“Sometimes we don’t have enough to feed the family,” Abdullahi said.
According to the NBS, the location where people reside in the country is no longer a determiner of what they spend on food products as inflation is biting both the rural and urban areas.
For instance, there was acceleration in inflation across both the urban and rural inflation sub-indices in June. On an annual basis, urban inflation rose by 0.85 percent to 19.09 percent, while it rose by 0.01 percent to 1.82 percent on a monthly basis. Also, the rural sub-index increased marginally by 0.92 percent to 18.13 percent while the monthly sub-index rose by 0.05 percent to 1.81 percent. The urban-rural differential fell to 0.96 percent from 1.03 percent in May.
Notwithstanding the narrowing differential in urban/rural inflation, some Nigerians in certain states in the country feel the pinch of the present hardship more than the others.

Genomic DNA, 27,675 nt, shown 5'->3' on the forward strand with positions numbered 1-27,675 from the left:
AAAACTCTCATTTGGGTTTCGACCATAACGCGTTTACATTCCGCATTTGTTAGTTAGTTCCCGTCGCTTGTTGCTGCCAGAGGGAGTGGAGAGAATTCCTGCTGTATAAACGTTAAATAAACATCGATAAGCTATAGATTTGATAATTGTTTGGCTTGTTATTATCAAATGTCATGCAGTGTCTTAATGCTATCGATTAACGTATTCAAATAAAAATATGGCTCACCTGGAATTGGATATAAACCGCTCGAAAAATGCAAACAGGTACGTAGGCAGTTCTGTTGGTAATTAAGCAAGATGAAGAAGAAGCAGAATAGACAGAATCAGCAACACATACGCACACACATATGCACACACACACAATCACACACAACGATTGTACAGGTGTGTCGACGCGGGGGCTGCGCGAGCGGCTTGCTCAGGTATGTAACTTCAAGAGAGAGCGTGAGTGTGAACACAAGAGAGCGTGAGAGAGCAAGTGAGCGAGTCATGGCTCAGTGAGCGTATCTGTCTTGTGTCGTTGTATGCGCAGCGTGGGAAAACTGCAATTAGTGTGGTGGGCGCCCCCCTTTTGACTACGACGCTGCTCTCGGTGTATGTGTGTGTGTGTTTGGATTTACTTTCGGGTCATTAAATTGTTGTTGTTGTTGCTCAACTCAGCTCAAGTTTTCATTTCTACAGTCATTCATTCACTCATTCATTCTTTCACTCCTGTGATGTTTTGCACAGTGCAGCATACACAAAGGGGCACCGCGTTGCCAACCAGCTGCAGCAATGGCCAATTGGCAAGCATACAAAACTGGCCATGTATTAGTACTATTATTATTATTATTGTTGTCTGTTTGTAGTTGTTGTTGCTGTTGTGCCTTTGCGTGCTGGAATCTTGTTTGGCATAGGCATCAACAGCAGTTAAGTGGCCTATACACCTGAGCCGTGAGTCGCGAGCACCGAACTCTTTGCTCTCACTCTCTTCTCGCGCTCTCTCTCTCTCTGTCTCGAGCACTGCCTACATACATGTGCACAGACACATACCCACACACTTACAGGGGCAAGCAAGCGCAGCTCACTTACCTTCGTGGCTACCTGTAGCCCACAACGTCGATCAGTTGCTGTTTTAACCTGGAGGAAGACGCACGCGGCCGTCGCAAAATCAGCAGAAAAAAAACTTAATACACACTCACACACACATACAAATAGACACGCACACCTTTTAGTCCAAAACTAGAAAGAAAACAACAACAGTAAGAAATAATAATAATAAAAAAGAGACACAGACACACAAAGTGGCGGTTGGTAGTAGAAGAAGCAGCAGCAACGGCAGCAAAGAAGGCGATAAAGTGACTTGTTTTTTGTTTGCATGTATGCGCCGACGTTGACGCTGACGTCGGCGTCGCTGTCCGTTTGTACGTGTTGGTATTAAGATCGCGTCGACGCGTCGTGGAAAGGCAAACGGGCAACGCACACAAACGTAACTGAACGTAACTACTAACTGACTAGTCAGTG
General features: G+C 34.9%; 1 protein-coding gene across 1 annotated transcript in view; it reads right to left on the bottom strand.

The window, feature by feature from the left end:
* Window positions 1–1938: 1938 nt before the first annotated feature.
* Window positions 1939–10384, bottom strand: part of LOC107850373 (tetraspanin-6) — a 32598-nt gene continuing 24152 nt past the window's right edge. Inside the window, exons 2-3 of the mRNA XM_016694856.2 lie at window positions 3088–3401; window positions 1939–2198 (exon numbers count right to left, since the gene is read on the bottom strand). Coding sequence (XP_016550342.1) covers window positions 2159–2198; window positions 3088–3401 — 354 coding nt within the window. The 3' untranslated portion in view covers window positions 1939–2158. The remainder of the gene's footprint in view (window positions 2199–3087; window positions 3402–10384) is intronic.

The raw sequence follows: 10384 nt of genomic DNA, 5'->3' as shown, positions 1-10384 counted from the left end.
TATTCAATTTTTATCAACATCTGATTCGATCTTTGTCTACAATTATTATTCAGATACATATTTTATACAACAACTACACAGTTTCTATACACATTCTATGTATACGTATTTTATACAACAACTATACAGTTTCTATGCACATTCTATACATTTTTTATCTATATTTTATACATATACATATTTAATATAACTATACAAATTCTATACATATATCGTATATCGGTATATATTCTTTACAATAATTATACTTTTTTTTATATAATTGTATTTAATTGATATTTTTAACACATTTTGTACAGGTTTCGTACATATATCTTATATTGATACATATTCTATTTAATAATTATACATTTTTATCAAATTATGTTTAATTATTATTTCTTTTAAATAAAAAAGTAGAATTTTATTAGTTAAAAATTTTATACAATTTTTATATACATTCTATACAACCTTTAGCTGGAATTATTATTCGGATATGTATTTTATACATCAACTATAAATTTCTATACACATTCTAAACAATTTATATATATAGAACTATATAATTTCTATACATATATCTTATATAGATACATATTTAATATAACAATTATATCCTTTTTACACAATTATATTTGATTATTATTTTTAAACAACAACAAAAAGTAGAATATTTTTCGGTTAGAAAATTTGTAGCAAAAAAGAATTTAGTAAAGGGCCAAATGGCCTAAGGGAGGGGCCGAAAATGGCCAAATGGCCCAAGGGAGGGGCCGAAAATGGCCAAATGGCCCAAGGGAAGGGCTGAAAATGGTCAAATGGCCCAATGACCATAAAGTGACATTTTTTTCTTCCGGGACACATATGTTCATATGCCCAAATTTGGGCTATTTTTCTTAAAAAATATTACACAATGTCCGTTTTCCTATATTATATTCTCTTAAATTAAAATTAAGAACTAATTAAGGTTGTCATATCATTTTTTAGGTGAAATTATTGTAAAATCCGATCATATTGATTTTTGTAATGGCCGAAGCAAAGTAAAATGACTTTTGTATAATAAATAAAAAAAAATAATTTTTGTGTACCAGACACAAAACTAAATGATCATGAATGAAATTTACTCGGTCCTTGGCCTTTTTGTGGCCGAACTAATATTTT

The NBS in June disclosed that Bauchi recorded the highest inflation rate in June at 21.99 percent, followed by Kogi at 21.37 percent and Ebonyi, 20.73 percent. The states with the lowest inflation rates are predominantly in the North – Adamawa State, 16.14 percent, Sokoto, 16.31 percent and Jigawa 16.37 percent (Essentially, these are states with less security troubles in the North)
Owei Lakemfa, former Acting General Secretary of the Nigeria Labour Congress and former Secretary General of the Organisation of Africa Trade Union Unity, is of the opinion that government is bereft of ideas on what to do to salvage the economy from collapsing and saving poor Nigerians from the untold hardship which their not proactive tendencies has brought on the people.
“The primary reason for this problem is that this government is very busy doing nothing. They have no plans in terms of mass food production, and just rely basically on propaganda to just come out one day and bring some rice stuff and say it is rice pyramids. So, In the lives of Nigerians, in terms of basic things like food and security, the government is absent, that’s the truth, so, people are left with their own devices,” Lakemfa posited.